Depression is an illness that affects over seventeen million Americans each year. Just feeling sad or down doesn't mean that someone is depressed, but when the mood lasts more than a week or two, it may be depression. Depression can affect anyone of any age, race, or economic group; however, women are twice as likely to be diagnosed with it as men. Approximately twenty-five percent of all women and only twelve percent of all men suffer from depression at some point in their life. This may possibly be linked to female hormones.
There are many different forms of depression. Clinical depression simply means the depression is severe enough to require treatment. Another type of depression is seasonal affective disorder, or SAD. This is when clinical depression follows a seasonal pattern, affecting people in the fall or winter and leaving in spring. It is apparently caused by a decreased amount of sunlight that is available in the winter as a result of the days becoming shorter.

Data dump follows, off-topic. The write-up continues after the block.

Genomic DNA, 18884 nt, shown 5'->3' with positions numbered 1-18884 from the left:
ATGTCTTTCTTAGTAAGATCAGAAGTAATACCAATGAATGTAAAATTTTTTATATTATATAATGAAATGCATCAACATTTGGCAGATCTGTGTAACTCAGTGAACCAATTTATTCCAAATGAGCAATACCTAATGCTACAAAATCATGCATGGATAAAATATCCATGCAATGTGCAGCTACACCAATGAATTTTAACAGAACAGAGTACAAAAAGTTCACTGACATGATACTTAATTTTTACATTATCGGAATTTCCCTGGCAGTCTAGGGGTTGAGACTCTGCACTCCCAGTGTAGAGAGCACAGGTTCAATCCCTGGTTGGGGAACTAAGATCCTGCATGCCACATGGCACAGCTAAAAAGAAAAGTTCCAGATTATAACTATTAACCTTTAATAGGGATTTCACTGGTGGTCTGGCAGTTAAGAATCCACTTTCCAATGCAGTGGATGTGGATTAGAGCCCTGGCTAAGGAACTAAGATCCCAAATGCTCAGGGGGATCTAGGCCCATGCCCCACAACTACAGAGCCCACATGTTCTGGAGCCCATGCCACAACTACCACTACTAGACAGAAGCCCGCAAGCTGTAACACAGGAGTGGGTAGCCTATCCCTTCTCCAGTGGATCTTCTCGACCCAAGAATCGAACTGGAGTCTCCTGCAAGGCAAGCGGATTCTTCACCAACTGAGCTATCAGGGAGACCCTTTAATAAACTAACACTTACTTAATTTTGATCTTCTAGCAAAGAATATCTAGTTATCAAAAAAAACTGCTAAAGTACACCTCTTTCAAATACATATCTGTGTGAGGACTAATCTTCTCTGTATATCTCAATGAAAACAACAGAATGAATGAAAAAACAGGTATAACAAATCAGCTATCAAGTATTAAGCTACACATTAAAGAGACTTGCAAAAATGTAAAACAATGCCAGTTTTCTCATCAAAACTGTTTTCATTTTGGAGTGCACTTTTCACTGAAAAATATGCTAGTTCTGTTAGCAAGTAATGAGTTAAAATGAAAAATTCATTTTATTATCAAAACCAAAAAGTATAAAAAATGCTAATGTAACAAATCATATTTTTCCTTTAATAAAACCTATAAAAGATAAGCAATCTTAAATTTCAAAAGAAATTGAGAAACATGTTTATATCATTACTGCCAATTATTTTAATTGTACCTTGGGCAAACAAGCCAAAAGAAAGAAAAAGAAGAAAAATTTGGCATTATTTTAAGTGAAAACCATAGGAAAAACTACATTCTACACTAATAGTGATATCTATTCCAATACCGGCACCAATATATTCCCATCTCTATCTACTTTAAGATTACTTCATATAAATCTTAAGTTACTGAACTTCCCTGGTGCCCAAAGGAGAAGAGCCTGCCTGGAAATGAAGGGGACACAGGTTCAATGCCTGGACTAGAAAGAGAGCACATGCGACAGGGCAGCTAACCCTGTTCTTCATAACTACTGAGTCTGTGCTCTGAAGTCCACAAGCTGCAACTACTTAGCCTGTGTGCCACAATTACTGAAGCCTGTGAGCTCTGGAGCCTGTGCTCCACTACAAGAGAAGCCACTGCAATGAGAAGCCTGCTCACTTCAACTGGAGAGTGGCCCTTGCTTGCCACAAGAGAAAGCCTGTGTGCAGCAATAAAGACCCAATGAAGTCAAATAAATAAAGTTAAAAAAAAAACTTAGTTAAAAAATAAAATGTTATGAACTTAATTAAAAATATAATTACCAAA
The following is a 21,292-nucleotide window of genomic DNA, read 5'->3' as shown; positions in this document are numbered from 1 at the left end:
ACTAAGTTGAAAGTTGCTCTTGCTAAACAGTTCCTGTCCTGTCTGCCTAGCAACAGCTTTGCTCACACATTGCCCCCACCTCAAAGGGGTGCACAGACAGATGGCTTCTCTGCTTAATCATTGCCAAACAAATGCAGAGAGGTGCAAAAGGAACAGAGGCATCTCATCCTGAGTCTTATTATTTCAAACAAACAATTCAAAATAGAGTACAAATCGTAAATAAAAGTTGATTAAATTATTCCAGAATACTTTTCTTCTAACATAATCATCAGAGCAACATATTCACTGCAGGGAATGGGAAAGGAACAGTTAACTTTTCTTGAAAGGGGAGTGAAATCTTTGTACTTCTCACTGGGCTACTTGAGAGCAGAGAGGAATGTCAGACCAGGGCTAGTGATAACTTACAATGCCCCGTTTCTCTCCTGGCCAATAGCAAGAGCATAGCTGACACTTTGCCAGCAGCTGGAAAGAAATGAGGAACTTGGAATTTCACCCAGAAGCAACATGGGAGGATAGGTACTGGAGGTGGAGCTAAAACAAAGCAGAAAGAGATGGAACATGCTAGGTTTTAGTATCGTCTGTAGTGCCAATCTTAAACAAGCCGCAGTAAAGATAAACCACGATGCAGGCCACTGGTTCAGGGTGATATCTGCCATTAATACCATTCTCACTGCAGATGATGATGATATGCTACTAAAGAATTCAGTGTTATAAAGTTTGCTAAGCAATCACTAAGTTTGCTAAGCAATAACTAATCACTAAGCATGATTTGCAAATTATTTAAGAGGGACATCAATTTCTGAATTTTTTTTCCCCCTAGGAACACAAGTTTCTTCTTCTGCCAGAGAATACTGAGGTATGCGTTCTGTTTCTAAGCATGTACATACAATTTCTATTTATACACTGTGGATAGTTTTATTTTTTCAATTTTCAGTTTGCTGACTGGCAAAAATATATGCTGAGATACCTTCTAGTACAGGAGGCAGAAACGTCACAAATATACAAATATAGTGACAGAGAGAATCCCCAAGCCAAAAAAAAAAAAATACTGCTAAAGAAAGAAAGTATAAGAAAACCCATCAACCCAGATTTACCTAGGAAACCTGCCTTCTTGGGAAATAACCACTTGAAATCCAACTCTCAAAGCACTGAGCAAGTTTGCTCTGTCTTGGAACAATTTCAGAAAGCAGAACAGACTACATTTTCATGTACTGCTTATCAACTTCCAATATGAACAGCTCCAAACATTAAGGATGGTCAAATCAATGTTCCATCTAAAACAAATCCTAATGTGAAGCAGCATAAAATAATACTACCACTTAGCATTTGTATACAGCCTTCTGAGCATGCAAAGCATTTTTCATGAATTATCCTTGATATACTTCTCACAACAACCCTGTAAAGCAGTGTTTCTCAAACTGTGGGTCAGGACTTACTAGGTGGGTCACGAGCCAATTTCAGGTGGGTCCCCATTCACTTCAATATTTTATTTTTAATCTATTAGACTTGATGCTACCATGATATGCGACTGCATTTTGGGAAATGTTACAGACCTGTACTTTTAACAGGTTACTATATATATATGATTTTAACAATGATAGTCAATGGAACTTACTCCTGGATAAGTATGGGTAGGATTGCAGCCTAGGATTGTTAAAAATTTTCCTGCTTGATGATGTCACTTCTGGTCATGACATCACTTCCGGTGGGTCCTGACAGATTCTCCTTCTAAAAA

Ten million Americans are inflicted with SAD. Dysthymia is another form of depression that gives a person a low mood that is milder and has fewer symptoms than clinical depression, but it lasts at least a year or two. Only three percent of Americans are affected by dysthymia. Bipolar disorder, or manic depression, is characterized by mood swings from major depression, to the opposite known as mania with normal periods in between. Mania can be recognized by a person seeming unusually happy, silly, or irritable. They may have a great burst of energy and go with little or no sleep for days. They talk too much or too fast and their attention jumps constantly from one thing to another.
Symptoms of depression are many, such as feelings of worthlessness, feeling sad most...